I have recently put together a talk in which I summarize my current thinking on the optimal use of neuroleptic drugs, primarily focusing on the treatment of individuals who are experiencing psychotic symptoms. In order to foster conversation on this topic, I will be posting the content of this talk in a series of blogs.
First of all, I stipulate two points:
Current treatment standards suggest that:
In addition, current treatment practice is:
These are questions that I want to address:
This is the argument I will put forth in future blogs:
I come to the following conclusions:
In the next blog, I will provide the data that support these assertions. I will provide references for specific articles but at the beginning, I want to cite several books which have had a big impact on my thinking in recent years. Each of them has informed me in important and sometimes profound ways.
Marcia Angel’s The Truth About the Drug Companies. In the 1990′s, I began to notice a disconnect between the published data and the perception of the efficacy of the new drugs. However, I did not have enough data to fully understand this. Dr. Angel who was then the (first female) editor-in-chief of The New England Journal of Medicine began to write about this. She was in a position to understand how profound the influence of Big Pharma was on the practice of medicine and she tracked this story with a directness that took courage given her position at the time.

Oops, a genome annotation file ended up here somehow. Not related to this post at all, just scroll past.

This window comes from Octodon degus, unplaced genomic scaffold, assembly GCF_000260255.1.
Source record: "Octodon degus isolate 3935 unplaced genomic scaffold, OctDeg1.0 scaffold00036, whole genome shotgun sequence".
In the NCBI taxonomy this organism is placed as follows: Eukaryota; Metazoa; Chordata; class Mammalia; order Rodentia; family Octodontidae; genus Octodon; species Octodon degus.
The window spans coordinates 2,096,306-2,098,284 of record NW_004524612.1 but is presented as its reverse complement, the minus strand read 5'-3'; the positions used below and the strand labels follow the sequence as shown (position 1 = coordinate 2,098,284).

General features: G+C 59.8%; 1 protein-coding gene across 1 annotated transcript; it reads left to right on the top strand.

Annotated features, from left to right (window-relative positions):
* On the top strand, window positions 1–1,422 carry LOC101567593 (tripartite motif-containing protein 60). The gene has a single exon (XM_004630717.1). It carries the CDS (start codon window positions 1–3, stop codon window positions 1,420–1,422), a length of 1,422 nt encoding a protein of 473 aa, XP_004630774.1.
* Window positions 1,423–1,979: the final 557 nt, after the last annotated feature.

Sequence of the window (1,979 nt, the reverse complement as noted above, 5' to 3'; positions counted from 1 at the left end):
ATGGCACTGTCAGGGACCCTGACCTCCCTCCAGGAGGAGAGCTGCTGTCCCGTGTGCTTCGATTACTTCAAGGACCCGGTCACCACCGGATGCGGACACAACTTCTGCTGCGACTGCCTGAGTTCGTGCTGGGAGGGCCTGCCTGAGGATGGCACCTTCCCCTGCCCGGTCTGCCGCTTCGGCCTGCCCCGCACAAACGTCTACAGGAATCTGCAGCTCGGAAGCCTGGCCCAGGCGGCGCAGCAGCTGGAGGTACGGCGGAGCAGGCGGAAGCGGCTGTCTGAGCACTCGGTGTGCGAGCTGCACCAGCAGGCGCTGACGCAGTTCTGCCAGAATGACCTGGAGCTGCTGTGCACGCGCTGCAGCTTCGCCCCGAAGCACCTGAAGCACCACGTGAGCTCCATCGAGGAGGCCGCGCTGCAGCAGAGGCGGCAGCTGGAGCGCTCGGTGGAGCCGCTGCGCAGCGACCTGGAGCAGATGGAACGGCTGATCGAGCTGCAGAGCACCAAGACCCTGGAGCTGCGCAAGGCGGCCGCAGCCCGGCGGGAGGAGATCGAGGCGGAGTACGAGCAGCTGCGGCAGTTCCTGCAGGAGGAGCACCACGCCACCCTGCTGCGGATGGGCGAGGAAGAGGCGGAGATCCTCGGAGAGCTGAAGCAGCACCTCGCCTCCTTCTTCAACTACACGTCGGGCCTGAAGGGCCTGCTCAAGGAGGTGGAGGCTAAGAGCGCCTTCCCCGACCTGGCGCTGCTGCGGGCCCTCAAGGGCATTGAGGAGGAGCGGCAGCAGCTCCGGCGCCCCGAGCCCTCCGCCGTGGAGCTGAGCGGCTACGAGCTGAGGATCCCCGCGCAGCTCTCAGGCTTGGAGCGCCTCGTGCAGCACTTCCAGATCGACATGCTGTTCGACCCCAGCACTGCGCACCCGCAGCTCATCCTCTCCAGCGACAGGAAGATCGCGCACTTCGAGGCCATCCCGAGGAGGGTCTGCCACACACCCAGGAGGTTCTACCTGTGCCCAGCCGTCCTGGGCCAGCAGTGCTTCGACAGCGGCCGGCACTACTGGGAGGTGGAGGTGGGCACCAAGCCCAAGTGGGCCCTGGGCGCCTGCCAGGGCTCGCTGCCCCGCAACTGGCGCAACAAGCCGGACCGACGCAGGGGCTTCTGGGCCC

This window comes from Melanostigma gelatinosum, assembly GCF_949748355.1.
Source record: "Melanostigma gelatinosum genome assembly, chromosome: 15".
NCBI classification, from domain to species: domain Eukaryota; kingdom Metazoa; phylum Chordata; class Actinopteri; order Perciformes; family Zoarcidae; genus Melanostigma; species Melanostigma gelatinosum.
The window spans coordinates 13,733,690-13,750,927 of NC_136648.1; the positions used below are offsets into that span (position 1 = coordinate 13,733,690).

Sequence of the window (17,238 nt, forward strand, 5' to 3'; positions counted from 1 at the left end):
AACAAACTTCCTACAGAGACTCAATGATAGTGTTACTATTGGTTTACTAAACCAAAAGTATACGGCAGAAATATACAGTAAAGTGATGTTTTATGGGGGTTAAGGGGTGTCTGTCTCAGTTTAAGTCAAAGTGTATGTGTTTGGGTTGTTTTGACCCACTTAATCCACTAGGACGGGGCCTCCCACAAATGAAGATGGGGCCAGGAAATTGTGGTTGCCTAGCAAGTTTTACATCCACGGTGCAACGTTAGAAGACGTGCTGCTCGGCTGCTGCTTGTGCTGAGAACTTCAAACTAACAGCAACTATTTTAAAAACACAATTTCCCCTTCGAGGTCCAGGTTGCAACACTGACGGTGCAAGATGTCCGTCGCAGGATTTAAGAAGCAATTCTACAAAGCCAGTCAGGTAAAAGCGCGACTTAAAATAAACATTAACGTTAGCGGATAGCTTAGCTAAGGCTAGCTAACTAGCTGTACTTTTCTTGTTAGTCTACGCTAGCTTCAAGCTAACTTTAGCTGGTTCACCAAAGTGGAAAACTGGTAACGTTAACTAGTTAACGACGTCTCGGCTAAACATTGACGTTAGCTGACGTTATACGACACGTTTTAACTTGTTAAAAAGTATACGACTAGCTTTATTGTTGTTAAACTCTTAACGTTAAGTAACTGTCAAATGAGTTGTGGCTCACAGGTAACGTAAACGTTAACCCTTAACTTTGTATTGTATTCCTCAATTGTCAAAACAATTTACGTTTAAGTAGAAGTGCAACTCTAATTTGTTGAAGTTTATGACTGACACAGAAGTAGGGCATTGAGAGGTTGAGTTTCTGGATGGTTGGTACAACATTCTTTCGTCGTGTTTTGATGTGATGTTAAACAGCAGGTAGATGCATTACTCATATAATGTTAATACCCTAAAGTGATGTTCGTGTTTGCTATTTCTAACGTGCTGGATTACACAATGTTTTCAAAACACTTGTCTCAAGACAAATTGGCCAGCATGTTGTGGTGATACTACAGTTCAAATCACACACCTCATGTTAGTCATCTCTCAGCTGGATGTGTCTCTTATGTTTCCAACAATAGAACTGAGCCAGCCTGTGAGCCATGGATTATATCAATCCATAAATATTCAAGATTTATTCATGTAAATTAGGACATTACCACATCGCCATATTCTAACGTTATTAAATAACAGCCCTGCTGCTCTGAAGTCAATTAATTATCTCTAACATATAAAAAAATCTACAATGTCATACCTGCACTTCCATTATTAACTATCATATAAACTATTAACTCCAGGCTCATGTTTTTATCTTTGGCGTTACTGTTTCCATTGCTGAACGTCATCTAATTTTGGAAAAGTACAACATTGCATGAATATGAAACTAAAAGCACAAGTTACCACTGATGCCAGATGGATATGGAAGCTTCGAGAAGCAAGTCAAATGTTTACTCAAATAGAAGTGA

Irving Kirsch, The Emperor’s New Drugs. Dr. Kirsch is a psychologist who has written extensively about the efficacy of the antidepressant drugs. This book reviews not only his own work but also the larger topic of placebo.
Daniel Kahneman’s, Thinking, fast and slow. Professor Kahneman is a Nobel Laureate in economics. His work is in cognitive psychology. This book elegantly summaries research conducted over the past 50 years and gives us insight into how we think, form opinions, and make decisions. Humans have remarkable abilities of intuition but these abilities can also lead us astray in ways that are surprising and unsettling. It seems critical for anyone who ever has to make a decision to understand what Dr. Kahneman has to tell us about ourselves.
David Healy, Pharmageddon. Dr. Healy is familiar to readers of this website. This work is important in many ways but one critical message in the book is its discussion of the limitations of randomized clinical trials and the ways in which these can be distorted for commercial purposes.
Wendel Potter, Deadly Spin. Mr. Potter was a high level executive for a major health insurance company. Although, his book’s topic is not directly relevant to this discussion, I found it important because it sheds light on the ways that corporations invests huge resources into spinning their message not for the sake of the public good but to advance the financial interests of the corporations.
Robert Whitaker, Anatomy of an Epidemic. This needs no further explanation. This book directly influences this talk and I refer to some of the articles that he cites in his writing and talks. However, I cover some areas not directly addressed in the book, specifically the short term efficacy of these drugs and the question of the impact of not using drugs to treat psychosis.
I look forward to reading your comments.